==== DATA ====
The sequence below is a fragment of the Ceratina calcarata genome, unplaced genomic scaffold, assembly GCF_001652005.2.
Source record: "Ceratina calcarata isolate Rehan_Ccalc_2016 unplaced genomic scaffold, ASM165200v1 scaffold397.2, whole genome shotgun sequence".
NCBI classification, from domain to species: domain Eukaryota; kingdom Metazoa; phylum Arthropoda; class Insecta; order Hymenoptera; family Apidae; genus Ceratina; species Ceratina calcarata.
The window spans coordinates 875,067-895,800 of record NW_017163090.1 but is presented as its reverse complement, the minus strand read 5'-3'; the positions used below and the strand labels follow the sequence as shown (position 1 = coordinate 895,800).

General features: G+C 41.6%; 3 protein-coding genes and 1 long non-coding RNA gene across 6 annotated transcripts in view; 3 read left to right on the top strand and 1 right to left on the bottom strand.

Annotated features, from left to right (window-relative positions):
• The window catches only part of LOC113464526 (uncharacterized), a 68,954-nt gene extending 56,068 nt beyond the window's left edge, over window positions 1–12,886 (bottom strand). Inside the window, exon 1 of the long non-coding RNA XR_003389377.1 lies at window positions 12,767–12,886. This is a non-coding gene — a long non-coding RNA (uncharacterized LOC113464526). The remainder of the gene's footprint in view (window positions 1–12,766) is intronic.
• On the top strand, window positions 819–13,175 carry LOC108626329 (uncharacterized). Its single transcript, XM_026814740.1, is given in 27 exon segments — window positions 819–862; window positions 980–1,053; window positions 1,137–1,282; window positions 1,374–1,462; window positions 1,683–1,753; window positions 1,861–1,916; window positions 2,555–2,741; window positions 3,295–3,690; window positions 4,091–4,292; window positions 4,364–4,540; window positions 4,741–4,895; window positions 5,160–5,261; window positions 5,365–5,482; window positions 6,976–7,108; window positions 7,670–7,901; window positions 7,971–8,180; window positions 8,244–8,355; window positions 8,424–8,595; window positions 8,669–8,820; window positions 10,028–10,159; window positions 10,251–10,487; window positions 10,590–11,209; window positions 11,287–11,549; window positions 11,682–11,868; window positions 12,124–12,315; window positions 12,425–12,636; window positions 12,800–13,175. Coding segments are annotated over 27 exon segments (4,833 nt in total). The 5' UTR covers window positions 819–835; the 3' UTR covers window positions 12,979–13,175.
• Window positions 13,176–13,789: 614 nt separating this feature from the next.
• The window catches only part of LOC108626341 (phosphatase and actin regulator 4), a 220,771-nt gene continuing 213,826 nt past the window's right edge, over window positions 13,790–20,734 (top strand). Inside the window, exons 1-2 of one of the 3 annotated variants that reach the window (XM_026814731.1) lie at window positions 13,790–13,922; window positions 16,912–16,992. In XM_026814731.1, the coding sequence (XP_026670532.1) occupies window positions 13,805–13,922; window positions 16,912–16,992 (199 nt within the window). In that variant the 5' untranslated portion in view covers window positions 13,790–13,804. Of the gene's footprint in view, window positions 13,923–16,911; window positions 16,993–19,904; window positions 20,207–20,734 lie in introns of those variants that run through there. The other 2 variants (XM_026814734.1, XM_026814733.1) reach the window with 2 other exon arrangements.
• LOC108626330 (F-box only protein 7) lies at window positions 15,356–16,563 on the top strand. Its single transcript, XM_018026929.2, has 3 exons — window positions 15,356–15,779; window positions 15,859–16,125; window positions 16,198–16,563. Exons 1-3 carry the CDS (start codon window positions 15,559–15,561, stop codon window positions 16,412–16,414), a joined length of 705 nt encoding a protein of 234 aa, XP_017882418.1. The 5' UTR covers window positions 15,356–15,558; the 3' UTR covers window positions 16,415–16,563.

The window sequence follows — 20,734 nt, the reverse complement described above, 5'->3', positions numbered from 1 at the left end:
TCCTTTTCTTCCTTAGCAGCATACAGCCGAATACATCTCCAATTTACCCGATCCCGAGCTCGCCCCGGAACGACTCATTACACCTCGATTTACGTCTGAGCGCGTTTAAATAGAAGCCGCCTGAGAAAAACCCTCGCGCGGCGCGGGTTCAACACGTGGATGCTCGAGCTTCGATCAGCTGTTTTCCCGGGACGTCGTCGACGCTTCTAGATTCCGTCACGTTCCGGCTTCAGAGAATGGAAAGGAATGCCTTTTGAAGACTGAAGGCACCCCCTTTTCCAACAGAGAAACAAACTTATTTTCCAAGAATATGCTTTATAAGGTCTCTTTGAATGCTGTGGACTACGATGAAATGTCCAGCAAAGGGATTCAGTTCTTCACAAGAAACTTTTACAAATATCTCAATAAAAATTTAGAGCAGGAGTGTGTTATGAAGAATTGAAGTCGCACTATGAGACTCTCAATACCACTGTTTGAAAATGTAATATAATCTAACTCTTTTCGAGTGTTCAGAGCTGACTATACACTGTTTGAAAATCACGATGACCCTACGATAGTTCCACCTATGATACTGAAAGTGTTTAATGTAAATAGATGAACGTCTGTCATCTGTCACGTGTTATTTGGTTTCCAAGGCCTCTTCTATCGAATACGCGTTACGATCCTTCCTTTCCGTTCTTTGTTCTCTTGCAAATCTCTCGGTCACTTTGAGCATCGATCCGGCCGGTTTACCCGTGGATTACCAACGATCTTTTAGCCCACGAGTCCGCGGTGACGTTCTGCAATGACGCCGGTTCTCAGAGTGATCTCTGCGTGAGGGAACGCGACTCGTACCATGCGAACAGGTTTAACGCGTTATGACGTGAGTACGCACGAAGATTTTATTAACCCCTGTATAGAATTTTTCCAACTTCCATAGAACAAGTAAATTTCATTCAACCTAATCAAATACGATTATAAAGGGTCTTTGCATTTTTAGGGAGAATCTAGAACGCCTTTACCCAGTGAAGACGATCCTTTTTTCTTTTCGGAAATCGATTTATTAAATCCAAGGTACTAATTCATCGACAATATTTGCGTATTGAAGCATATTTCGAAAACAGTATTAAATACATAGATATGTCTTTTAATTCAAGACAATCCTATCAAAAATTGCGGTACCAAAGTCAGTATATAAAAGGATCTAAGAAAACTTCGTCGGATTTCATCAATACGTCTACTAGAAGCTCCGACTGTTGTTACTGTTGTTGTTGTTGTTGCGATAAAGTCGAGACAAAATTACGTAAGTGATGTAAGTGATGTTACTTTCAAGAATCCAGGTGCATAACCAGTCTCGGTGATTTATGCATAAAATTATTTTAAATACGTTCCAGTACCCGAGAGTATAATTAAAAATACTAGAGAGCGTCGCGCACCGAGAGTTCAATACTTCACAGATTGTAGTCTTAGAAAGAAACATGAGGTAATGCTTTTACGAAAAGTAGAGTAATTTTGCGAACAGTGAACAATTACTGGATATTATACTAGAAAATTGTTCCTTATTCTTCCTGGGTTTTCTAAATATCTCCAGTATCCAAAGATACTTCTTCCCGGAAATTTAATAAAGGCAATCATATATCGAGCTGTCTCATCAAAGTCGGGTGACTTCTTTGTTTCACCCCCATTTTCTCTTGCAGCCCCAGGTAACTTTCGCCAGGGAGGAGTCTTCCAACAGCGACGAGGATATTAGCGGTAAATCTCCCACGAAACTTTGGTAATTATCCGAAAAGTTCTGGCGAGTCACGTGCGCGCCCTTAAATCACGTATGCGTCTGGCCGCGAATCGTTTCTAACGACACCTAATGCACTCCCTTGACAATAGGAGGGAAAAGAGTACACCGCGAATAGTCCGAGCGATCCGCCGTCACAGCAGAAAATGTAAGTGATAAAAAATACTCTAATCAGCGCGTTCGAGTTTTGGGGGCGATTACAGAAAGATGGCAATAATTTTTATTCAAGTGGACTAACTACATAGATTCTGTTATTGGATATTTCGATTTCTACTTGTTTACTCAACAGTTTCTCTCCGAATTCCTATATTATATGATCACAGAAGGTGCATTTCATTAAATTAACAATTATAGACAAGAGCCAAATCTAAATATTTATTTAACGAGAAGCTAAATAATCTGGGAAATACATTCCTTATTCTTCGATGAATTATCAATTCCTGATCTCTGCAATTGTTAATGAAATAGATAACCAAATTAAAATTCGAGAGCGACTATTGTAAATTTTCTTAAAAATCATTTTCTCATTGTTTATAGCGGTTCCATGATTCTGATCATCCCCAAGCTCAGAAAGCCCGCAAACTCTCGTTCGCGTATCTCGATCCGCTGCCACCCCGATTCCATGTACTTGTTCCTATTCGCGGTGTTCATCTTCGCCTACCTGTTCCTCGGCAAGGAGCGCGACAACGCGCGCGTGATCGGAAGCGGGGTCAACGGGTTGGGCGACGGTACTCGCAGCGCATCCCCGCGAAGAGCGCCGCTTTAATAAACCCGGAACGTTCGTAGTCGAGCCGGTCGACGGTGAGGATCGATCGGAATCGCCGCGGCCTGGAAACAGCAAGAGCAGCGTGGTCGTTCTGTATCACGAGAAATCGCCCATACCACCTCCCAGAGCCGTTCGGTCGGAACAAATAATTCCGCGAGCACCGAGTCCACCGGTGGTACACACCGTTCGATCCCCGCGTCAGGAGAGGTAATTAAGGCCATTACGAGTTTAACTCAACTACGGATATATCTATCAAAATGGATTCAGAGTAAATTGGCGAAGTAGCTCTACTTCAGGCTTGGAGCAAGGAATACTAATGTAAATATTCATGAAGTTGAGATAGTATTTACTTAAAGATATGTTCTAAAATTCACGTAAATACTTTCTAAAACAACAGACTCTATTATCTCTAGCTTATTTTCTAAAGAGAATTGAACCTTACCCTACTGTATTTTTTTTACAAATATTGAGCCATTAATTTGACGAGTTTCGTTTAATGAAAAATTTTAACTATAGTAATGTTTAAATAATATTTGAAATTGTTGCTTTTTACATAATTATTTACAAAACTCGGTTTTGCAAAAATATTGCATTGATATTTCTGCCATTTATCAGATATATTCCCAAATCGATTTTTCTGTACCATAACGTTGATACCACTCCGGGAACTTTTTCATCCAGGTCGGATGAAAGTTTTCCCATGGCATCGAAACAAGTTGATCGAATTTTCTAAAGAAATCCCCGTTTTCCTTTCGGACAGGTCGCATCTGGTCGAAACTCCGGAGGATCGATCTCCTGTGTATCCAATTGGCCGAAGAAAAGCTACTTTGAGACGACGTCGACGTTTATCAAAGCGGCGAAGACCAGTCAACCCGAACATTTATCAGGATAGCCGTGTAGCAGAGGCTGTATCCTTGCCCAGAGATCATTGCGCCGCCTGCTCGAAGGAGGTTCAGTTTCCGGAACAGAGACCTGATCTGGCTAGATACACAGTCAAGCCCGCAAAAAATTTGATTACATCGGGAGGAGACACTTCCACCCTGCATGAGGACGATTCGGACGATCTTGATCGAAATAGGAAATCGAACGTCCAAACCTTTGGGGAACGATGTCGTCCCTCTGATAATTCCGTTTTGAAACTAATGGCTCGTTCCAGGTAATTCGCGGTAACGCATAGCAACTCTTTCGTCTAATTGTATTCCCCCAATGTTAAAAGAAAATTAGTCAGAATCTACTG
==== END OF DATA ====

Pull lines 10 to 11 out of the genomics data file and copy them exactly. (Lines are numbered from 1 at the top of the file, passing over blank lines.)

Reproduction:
• The window catches only part of LOC108626341 (phosphatase and actin regulator 4), a 220,771-nt gene continuing 213,826 nt past the window's right edge, over window positions 13,790–20,734 (top strand). Inside the window, exons 1-2 of one of the 3 annotated variants that reach the window (XM_026814731.1) lie at window positions 13,790–13,922; window positions 16,912–16,992. In XM_026814731.1, the coding sequence (XP_026670532.1) occupies window positions 13,805–13,922; window positions 16,912–16,992 (199 nt within the window). In that variant the 5' untranslated portion in view covers window positions 13,790–13,804. Of the gene's footprint in view, window positions 13,923–16,911; window positions 16,993–19,904; window positions 20,207–20,734 lie in introns of those variants that run through there. The other 2 variants (XM_026814734.1, XM_026814733.1) reach the window with 2 other exon arrangements.
• LOC108626330 (F-box only protein 7) lies at window positions 15,356–16,563 on the top strand. Its single transcript, XM_018026929.2, has 3 exons — window positions 15,356–15,779; window positions 15,859–16,125; window positions 16,198–16,563. Exons 1-3 carry the CDS (start codon window positions 15,559–15,561, stop codon window positions 16,412–16,414), a joined length of 705 nt encoding a protein of 234 aa, XP_017882418.1. The 5' UTR covers window positions 15,356–15,558; the 3' UTR covers window positions 16,415–16,563.